Wow. Our experiment is off to a great start—let's see if we can finish it off sooner than expected.
When the uproar over a trove of stolen emails from the Climatic Research Unit at East Anglia University started back in November 2009, I resisted calling the incident "Climategate." Yet it appeared in almost every post we wrote about it at Mother Jones, because it very quickly became the shorthand that everyone seemed to be using to refer to theft and release of a number of emails between notable climate scientists. When I wrote a feature on the episode a few months ago, it was back in the headline because my editors and I agreed that this would be the name most readily identifiable to readers.
But there were always misgivings. Anything with the suffix "-gate" automatically implies scandal, of course, and the term is overused, to say the least. It seemed, however, we were stuck with it, and in rather short order after the emails were released. Our valiant fact-checker Jaeah Lee and I tried to figure out who exactly was responsible for coining it in this particular case. We didn't really figure it out conclusively, but now David Norton, recent graduate of American University's master's program in Public Communication, has devoted considerable time and attention to it. Norton put together a detailed timeline, via AU communication Professor Matt Nisbet writing over at Big Think.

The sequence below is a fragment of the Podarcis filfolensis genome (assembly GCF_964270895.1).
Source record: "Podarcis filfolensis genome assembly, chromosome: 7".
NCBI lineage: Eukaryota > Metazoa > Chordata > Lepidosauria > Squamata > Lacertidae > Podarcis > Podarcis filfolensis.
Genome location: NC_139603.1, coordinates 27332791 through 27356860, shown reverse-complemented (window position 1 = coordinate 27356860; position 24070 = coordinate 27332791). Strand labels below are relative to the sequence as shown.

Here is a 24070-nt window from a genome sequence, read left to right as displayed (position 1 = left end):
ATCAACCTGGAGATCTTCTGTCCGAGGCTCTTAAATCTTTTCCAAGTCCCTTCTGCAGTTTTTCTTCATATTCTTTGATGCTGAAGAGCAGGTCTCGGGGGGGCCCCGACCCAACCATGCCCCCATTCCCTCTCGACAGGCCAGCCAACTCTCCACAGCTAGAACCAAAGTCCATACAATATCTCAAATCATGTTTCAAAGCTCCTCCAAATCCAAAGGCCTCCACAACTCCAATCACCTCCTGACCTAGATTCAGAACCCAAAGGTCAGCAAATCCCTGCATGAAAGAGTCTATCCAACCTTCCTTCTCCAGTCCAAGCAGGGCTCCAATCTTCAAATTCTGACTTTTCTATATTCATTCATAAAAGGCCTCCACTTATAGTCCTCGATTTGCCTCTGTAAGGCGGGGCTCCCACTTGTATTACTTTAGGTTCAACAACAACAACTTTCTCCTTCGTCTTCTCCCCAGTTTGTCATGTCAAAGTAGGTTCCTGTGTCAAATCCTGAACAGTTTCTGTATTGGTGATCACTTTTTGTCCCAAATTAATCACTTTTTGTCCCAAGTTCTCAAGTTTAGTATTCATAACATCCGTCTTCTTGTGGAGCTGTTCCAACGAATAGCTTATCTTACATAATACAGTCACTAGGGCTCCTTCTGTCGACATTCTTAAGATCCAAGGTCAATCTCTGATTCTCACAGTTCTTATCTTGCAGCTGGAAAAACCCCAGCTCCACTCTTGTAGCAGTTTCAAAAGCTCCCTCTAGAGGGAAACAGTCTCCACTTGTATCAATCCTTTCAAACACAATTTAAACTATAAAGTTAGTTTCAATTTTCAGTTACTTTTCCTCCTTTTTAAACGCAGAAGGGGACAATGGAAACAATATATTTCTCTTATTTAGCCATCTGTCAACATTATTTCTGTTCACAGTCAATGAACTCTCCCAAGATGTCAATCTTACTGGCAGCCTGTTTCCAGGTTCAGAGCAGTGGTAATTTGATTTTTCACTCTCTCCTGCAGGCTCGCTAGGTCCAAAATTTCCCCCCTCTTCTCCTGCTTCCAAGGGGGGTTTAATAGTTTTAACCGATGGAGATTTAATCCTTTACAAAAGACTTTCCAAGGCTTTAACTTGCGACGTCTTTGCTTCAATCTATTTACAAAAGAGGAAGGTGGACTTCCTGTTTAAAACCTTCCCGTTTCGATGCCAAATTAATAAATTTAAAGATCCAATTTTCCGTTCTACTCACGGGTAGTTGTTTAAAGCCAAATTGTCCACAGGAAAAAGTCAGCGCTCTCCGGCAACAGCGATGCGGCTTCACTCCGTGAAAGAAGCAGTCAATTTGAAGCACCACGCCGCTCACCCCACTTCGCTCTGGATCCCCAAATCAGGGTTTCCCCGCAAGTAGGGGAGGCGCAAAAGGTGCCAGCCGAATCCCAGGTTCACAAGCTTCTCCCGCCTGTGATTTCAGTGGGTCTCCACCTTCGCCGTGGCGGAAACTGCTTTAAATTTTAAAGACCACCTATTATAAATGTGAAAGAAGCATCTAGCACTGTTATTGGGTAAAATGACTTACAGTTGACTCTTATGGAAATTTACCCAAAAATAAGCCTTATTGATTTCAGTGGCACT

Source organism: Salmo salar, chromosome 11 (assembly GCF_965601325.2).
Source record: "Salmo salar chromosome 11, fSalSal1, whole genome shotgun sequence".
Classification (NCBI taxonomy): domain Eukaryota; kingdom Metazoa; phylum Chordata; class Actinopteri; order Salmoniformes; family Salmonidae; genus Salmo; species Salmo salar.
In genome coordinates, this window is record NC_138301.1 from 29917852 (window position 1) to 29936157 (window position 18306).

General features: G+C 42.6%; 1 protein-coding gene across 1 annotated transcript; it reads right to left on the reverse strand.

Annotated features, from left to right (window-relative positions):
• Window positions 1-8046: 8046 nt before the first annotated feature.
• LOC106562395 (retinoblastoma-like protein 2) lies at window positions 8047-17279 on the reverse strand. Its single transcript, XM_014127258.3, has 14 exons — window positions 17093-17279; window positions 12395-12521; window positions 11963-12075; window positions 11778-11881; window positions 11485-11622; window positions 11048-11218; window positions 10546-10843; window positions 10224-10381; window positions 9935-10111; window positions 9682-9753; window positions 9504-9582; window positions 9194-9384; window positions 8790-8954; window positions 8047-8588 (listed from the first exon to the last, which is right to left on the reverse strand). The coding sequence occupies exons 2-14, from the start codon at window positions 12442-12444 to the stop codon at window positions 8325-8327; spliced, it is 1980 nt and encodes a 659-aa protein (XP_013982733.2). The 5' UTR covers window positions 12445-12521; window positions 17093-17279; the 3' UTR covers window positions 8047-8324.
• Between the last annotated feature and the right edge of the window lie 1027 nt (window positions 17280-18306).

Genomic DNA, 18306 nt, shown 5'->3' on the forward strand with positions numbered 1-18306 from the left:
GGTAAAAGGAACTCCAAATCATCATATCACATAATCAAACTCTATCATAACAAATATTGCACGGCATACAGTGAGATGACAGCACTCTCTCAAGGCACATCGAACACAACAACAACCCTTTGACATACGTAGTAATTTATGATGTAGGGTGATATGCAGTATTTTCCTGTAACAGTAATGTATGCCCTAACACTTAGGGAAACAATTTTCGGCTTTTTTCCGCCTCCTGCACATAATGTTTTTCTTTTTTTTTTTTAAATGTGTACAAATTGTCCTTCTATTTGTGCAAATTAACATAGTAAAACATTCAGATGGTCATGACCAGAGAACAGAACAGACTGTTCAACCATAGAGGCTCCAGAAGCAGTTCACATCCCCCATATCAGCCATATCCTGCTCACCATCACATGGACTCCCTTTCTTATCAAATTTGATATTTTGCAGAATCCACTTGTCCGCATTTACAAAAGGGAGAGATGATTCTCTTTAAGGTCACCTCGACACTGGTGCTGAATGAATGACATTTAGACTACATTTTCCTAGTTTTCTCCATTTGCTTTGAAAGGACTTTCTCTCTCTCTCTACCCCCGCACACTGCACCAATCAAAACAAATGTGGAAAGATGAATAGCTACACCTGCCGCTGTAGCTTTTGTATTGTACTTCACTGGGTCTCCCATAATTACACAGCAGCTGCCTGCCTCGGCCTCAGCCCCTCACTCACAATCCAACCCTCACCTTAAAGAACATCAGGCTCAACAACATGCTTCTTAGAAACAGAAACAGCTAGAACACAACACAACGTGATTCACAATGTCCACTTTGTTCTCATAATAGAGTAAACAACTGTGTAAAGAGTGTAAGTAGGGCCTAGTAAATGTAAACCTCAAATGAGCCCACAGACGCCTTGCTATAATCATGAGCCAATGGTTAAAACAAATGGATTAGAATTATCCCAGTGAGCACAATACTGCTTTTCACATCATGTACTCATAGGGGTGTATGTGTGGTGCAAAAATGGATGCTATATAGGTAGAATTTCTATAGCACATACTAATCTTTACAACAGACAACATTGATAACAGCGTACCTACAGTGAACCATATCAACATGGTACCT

Norton pretty much concludes that the term started in a comment thread on the skeptic blog Watt's Up With That a few days after the emails were first posted online. Within hours, it spread to other blogs and Twitter. Interestingly, Norton notes that environmentally-minded folks who thought it was a non-scandal were also inadvertently instrumental in helping the term "Climategate" catch on:
Over the next several hours, the term "climategate" propagated through blogs and on Twitter, and began to supplant the proper noun “east anglia” as an indexical and referable moniker. With the early, near-ubiquitous adoption of such a straightforward snowclone, the incident became implicitly controversial and scandalous by its very name. Environmentalists challenging the nascent meme could do little to stop its spread, and in fact, may have inadvertently solidified its name as a framing device.
The paper is an interesting read. Of course, calling the incident "Climategate" was a lot more simple than calling it "that time when some unknown person procured and released a number of emails between climate scientists, potentially via illegal means." But it's a helpful reminder that what we call things matters, particularly when a meme can take on a life of its own online.